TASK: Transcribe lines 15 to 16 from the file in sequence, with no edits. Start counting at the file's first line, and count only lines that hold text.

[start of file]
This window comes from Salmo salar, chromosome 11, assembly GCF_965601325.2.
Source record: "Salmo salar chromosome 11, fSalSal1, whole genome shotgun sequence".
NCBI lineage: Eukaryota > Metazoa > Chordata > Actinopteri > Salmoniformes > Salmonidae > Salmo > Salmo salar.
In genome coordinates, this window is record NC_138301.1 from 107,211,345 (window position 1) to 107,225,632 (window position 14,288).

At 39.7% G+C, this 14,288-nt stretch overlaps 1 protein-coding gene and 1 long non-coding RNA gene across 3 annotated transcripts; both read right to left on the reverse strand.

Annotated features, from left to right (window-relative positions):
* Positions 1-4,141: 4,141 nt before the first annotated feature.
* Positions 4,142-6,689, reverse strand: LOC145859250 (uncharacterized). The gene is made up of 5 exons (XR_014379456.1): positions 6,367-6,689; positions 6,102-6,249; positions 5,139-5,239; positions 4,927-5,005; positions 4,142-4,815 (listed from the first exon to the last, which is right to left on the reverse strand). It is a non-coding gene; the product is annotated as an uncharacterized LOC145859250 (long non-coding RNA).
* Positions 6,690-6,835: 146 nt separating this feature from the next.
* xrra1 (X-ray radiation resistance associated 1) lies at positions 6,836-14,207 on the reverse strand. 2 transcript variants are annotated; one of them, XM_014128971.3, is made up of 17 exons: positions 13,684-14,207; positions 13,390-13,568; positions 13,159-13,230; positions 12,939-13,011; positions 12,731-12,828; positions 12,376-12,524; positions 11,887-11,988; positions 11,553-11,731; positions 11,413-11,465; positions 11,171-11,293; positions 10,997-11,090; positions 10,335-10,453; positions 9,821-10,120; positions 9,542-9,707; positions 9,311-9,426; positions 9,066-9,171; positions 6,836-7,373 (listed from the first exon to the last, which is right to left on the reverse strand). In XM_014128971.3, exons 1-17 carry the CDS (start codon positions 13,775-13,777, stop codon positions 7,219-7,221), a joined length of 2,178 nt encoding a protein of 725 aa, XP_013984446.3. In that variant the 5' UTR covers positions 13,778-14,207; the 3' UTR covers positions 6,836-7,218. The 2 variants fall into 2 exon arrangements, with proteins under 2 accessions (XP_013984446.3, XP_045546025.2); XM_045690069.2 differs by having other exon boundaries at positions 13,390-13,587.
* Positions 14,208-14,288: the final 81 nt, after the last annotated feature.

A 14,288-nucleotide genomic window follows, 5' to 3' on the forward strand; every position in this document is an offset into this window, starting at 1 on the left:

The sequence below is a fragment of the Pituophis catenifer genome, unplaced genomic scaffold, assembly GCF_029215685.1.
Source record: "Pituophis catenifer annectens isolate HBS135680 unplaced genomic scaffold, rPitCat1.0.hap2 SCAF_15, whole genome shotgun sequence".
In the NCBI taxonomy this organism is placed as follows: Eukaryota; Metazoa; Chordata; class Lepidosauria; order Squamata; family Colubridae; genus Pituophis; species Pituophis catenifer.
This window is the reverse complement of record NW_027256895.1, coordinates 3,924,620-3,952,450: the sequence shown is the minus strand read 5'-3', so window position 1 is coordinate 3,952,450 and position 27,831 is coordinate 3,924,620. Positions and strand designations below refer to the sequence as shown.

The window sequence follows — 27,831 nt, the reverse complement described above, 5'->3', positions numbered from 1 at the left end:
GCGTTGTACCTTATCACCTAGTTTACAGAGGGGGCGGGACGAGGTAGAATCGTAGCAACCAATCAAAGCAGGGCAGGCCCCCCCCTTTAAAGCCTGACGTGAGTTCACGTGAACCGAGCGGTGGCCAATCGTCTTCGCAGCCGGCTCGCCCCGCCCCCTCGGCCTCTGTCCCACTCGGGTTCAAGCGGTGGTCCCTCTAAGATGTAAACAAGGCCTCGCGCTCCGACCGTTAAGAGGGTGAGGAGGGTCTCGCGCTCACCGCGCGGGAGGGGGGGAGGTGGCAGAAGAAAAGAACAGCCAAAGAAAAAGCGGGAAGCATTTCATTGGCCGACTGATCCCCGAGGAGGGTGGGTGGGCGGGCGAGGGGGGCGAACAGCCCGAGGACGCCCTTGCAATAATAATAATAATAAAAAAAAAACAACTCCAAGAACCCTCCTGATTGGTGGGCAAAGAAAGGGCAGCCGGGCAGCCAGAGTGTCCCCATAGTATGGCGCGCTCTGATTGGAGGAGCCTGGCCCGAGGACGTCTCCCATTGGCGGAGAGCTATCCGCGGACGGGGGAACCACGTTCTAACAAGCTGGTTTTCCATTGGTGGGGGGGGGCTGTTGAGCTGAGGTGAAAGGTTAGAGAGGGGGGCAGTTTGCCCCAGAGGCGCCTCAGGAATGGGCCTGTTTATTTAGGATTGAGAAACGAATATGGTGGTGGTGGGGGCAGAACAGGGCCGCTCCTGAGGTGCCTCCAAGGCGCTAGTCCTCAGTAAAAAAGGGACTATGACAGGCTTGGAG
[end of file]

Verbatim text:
In the NCBI taxonomy this organism is placed as follows: Eukaryota; Metazoa; Chordata; class Lepidosauria; order Squamata; family Colubridae; genus Pituophis; species Pituophis catenifer.
This window is the reverse complement of record NW_027256895.1, coordinates 3,924,620-3,952,450: the sequence shown is the minus strand read 5'-3', so window position 1 is coordinate 3,952,450 and position 27,831 is coordinate 3,924,620. Positions and strand designations below refer to the sequence as shown.